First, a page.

John M. Hodges worked in the maintenance shop at the Equity Group, a North Carolina company, fixing machine guards. On April 16, 2001, Hodges decided to install a guard he had prepared on a machine to make sure it worked properly. He left the maintenance shop and started onto the factory floor. As he turned a corner, his feet came out from under him, and he landed on his right hip and back. He did not slip on anything, and he did not see any obstructions on the floor. Although Hodges felt pain after his fall, he kept working.
The next morning, Hodges felt stiffness in his hip and numbness in his leg. Upon arriving at work, he reported the injury. Hodges worked his entire shift that day. By the next day, the pain had worsened, and he talked with his supervisor. The human-resources department scheduled an appointment for him with the company doctor, Joseph Guarino, who examined Hodges and prescribed an anti-inflammatory drug and ordered him to work on light-duty tasks. His condition grew worse, and he eventually went to a hospital where an MRI revealed a ruptured disc in his back.
The following Monday, Hodges saw Dr. Guarino, who said the disc herniation was not causing Hodges' pain because the herniation was on the left side and the pain was in his right leg and hip. Dr. Guarino told Hodges to return to work. Hodges then went to his family doctor who sent him to neurosurgeon Dr. James Vasick.
Dr. Vasick had operated on Hodges' back in 1998 in the same location as the current rupture. In May and June 2001, Hodges underwent two surgeries to correct the disc herniation. The pain lessened after the surgeries, but Hodges still had some pain in his right hip and leg. Equity Group terminated Hodges in August 2001.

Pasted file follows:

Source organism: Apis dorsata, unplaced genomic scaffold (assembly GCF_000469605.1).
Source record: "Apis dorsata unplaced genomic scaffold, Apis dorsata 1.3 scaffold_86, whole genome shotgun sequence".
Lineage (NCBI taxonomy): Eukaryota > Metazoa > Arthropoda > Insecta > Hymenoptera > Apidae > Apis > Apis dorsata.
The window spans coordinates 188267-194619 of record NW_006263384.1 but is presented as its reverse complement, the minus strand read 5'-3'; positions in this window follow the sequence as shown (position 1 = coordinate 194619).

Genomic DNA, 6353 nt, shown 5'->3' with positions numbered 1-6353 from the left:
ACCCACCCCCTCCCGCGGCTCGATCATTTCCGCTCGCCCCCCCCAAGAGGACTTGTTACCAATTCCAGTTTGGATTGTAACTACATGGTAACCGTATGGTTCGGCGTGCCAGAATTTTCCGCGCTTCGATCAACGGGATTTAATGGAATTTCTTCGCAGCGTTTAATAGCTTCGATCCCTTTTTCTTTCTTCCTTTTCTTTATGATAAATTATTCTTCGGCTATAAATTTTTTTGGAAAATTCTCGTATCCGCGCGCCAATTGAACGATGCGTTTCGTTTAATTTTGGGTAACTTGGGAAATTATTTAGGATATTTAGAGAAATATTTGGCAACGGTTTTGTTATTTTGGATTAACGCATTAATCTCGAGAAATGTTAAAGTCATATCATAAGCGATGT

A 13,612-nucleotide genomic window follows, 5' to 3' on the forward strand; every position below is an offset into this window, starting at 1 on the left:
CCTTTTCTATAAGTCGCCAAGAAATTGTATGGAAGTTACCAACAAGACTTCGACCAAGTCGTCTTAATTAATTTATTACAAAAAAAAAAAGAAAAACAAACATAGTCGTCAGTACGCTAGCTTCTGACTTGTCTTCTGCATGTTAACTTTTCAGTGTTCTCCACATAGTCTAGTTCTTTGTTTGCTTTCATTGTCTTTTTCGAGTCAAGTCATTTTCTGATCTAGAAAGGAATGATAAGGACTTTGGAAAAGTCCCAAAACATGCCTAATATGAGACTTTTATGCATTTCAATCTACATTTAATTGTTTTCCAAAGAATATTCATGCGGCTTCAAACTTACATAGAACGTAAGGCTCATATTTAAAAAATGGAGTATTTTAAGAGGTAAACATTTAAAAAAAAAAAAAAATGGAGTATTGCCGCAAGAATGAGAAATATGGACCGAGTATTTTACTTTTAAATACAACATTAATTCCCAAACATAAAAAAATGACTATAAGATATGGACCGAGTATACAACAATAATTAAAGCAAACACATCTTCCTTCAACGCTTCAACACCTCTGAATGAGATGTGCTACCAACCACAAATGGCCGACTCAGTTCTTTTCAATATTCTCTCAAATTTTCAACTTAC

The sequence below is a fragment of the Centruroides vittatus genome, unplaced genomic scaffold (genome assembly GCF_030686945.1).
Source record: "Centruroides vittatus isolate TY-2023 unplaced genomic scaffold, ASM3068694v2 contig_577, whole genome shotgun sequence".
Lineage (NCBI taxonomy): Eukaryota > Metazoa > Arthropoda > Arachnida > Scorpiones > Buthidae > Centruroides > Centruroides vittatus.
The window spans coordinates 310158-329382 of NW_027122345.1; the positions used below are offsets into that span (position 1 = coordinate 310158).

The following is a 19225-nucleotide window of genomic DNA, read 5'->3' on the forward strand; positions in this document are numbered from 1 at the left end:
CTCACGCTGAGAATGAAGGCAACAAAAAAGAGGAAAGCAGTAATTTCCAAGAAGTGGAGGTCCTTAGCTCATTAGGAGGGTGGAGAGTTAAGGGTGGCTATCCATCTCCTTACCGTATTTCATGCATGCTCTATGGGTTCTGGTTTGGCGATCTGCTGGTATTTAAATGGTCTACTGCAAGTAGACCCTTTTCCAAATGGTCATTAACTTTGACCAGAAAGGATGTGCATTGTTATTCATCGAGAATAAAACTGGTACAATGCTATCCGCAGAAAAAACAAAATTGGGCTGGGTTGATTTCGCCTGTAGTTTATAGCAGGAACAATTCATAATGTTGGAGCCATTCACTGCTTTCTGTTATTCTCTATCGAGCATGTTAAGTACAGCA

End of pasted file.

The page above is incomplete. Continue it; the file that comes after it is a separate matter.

Hodges filed a workers'compensation claim with the North Carolina Industrial Commission. At the hearing, Dr. Vasick testified that Hodges could not work and would need further treatment. The Commission concluded that Hodges had been injured in his fall and suffered a disc herniation, and awarded him temporary total-disability compensation.
Equity appealed, asserting Hodges' fall did not relate to or arise out of his employment and he was not entitled to workers'-comp benefits. According to Equity, Hodges' fall was caused by an idiopathic medical condition and not by any conditions at the plant. However, the appellate court held that Equity had failed to prove this contention. The court upheld the Commission's conclusion that Hodges' back injury was a compensable work-related injury.
|Hodges v. Equity Group, 596 S.E.2d 31 (N.C.App. 2004), Court of Appeals of North Carolina, May 18, 2004.|